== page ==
I could see my own parent finding ways to shake his fist defiantly. And death seems to bring up our problematic relationship with god/the gods. I find the humanity (and brutal inhumanity) of the Greek pantheon very interesting. The best life might be to go unnoticed by the gods; second best, to be the hero of a particularly powerful and wily god (but then you have to expect jealous retribution from one or another of them).

One way or another, death comes to us. I couldn’t help trying to think about it.

Images you use in this poem will stay with me forever—those spiders "folded up like deck chairs" and the rain "bursting bags of silver  / over the gutters". But it was the deer, which enters the poem twice, that let me get even closer to the speaker’s grief and wonder over the father's death. I hate to even talk about it, in fear I'll bungle or diminish the way you showed us "so much of her bright body, so close". 

I’m glad you like the deer. I did too. I’m often pushed into poetry by things I see and by experiences I have in nature. For the past five years I’ve been learning to farm, which has contributed many things to my recent work.  

“The Constant Gardener” is a title I stole, of course, from John le Carré —who stole it from a poet. Long ago, I heard le Carré interviewed on the radio, where he commented on the excellence of the word “constant”—how it suggests faithful, unswerving, continual—and I thought, oh, that has to be my title, it belongs to my poem.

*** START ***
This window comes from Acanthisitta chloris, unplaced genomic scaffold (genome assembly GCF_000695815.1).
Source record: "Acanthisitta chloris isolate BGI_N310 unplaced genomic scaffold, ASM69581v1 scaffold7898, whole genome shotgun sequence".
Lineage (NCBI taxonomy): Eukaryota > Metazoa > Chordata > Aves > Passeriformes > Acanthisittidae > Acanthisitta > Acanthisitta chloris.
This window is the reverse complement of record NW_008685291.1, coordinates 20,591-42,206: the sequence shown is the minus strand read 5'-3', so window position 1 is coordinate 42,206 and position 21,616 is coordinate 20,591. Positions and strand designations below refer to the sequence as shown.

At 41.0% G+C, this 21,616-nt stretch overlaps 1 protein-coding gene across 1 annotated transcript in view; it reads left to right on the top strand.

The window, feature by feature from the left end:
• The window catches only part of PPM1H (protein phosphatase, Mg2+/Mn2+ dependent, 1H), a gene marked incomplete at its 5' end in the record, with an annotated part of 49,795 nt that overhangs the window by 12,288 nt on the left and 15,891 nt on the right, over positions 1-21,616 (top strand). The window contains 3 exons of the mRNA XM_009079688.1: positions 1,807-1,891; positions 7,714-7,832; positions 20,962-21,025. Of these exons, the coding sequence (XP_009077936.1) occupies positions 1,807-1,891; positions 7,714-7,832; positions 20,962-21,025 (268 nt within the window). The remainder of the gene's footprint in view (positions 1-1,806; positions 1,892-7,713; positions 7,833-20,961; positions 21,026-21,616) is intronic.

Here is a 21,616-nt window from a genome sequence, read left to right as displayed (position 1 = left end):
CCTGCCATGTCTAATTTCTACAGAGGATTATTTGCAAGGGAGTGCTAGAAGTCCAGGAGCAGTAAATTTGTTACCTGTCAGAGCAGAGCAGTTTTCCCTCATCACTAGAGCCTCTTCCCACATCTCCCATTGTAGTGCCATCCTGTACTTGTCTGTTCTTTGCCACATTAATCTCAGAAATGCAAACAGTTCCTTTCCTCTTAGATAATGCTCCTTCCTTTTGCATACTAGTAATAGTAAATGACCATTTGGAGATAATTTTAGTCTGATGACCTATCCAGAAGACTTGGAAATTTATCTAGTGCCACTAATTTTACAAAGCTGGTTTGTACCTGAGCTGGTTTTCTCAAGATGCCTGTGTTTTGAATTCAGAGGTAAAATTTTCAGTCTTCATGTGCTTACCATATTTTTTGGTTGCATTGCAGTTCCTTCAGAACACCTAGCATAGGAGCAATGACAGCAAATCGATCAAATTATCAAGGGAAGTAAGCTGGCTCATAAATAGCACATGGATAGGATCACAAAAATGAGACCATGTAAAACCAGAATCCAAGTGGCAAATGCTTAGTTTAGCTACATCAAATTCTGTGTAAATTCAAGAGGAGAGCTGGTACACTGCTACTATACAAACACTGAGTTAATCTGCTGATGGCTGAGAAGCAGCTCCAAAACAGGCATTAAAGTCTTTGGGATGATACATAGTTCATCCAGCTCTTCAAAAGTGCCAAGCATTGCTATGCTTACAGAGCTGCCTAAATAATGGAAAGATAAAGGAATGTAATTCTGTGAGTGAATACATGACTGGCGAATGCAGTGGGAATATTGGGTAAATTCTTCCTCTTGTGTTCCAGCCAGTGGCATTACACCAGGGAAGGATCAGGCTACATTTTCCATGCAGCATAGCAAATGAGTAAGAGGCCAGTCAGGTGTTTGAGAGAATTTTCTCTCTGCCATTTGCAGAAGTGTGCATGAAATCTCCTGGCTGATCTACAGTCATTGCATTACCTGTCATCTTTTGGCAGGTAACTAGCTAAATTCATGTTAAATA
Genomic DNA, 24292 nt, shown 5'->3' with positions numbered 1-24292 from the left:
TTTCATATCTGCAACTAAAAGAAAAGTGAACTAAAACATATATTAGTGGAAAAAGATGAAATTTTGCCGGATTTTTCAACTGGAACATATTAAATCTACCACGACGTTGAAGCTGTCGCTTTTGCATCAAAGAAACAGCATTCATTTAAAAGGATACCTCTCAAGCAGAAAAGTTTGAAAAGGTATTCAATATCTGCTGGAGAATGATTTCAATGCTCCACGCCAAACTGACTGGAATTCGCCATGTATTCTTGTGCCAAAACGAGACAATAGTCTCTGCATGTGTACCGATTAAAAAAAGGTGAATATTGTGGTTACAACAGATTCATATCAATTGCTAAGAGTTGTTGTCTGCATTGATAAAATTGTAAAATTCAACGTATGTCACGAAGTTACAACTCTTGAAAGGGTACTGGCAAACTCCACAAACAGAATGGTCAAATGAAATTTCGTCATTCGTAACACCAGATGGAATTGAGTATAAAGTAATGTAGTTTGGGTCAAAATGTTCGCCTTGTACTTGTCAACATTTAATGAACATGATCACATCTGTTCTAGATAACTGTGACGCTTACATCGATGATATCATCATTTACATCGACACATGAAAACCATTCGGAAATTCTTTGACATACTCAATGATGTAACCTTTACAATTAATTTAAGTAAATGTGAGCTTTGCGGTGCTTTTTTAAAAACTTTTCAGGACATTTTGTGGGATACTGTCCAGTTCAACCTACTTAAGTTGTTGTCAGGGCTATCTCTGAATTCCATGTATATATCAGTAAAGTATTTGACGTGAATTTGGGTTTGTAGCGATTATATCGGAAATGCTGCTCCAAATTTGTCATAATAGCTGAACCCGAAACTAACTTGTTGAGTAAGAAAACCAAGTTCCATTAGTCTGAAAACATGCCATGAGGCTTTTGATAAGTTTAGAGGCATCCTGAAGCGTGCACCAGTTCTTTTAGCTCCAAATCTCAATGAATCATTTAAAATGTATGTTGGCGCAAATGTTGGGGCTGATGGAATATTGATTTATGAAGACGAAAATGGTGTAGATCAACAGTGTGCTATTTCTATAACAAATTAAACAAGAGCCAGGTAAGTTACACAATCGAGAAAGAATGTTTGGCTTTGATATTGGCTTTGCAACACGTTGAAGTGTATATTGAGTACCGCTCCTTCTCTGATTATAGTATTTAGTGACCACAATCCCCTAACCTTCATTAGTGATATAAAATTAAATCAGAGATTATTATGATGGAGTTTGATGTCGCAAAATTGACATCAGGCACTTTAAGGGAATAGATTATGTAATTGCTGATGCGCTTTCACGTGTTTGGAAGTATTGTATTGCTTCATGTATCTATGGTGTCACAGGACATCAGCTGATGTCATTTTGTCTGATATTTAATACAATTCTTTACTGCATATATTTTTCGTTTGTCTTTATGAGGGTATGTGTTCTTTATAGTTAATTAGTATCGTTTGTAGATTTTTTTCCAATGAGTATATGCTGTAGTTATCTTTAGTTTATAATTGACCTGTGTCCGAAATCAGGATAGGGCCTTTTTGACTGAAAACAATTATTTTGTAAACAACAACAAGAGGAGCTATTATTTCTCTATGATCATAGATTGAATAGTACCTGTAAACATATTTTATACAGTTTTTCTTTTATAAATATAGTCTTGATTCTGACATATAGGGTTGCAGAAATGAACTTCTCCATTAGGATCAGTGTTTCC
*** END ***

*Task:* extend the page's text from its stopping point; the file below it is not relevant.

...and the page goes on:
At that time, I was beginning to keep a garden of my own up in Putnam Valley, NY, where my husband and I had joined an old, rural Cooperative called Three Arrows, primarily as a way of allowing our children to be freer than they could be in the city, and for us all to strengthen our experience of living in community. 

Deer were the enemy, but so beautiful. I’ve had many significant encounters with them, including finding that strand of still-moist grass, left by a doe. I suppose I don’t use much metaphor or simile (though you mention two instances!). Instinctively, I feel if I can bring the green world up close enough, it will show itself as full of meaning, implication.

In this sequence of poems we never really stray from the work and joy of the garden. It gives the poem a kind of groundedness across a massive landscape of time, space, even mortality. Why this setting?

I didn’t expect to take up gardening—it was always the men in my family who had done it. 

But there was the soil, there was the shovel, and before I could stop myself, I was making a garden and learning the surprise of what water, sun, and good dirt can do. And sweat. In my experience, certain physical kinds of work are a joy, especially outdoors, in all weather. You dress for it, you squat down to pull weeds, and there’s that spider. 

I don’t know that I planned for the garden to give the groundedness you speak of.  I’ve always been a little afraid the poem might not have had enough structure to justify the juxtapositions of ancient and modern. 

The poem was written over several years in almost the order it appears now. Perhaps the garden is where I was getting the most sensory stimulus just then and it lent itself abundantly. But I appreciate very much what you say about it permitting movement “across a massive landscape of time, space, even mortality.” That was my hope, to get such a broad compass. I did get to share almost the whole poem with my father. 

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Allison Blythe

Allison Blythe

The Long Poem Prize runs in odd years, alternating with the Novella Prize (which runs even years). The next deadline for our Long Poem Prize is February 1, 2013.